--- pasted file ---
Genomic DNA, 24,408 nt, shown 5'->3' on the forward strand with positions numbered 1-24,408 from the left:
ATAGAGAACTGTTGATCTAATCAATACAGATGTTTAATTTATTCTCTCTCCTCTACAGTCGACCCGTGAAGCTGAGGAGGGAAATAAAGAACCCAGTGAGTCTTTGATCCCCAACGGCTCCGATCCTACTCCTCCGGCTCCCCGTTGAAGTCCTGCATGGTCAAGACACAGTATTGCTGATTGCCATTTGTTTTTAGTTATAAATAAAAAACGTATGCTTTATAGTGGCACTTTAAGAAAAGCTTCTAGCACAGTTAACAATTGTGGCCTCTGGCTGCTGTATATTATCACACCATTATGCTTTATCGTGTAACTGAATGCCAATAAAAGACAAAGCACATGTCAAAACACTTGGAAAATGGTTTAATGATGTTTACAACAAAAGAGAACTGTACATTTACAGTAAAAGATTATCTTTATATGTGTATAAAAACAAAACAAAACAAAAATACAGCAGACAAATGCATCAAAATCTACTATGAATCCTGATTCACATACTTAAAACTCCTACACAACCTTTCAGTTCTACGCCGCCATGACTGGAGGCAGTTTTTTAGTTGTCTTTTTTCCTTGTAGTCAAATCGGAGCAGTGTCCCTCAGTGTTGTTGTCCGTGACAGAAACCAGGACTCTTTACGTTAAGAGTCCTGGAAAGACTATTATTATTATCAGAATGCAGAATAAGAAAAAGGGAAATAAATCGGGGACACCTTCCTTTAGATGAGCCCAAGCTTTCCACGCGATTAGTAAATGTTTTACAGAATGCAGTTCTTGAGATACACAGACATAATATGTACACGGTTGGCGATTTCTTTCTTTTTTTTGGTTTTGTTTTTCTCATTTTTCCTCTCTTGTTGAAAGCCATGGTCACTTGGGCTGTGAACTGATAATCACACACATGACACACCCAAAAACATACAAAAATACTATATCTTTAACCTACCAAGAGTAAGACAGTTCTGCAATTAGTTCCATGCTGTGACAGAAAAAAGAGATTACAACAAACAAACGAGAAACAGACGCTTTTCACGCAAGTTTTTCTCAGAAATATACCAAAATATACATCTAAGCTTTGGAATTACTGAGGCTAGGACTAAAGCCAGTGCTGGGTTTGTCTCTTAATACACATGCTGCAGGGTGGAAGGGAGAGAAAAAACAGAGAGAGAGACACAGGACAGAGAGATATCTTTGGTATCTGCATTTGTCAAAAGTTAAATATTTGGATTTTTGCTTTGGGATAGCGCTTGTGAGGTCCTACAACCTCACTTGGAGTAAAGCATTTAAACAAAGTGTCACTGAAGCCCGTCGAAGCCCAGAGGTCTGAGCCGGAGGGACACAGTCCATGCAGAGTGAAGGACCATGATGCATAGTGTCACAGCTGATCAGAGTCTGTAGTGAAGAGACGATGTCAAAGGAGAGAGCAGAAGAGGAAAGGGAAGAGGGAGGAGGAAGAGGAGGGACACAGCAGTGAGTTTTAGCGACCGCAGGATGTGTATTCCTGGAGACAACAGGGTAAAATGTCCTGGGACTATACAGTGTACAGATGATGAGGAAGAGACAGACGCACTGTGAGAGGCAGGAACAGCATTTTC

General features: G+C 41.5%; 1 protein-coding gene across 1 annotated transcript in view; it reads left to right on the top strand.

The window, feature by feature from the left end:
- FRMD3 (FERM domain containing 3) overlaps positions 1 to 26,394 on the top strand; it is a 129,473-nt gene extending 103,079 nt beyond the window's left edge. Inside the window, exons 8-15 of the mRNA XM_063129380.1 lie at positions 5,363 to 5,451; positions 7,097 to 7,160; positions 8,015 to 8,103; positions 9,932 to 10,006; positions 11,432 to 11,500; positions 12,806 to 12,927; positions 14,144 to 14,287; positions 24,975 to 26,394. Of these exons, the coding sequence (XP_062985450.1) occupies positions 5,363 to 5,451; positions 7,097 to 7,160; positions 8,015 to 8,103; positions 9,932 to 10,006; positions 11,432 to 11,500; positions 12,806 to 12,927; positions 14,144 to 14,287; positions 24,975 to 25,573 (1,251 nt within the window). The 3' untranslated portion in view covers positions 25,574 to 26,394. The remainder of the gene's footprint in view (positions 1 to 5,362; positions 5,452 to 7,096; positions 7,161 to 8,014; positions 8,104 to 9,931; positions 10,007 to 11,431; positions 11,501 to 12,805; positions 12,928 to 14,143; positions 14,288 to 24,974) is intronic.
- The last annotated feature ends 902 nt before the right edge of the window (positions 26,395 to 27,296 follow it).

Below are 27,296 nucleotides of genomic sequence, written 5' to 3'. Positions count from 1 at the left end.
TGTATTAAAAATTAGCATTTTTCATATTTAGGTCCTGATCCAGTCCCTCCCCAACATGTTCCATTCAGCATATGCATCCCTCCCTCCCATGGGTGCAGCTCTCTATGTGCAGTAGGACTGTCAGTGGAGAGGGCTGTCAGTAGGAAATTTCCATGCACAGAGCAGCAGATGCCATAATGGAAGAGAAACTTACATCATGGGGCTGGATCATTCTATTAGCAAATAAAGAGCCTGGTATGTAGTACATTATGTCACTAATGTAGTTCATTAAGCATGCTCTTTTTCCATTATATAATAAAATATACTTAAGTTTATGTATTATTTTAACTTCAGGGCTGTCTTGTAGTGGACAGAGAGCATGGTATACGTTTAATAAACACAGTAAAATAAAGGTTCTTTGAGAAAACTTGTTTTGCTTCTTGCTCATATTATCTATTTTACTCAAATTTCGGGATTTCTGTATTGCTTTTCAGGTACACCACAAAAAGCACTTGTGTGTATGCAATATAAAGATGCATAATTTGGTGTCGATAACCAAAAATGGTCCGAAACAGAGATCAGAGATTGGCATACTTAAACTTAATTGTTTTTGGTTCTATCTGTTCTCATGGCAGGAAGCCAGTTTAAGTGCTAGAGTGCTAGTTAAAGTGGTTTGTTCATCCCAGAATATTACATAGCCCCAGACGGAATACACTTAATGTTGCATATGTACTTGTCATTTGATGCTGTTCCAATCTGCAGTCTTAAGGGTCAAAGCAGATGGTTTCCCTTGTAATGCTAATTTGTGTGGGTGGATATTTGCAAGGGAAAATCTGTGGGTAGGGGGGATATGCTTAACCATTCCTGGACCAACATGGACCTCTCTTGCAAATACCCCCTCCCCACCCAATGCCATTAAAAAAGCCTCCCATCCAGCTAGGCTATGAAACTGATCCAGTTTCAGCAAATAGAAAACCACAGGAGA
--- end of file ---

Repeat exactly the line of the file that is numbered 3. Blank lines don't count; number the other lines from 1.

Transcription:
General features: G+C 41.5%; 1 protein-coding gene across 1 annotated transcript in view; it reads left to right on the top strand.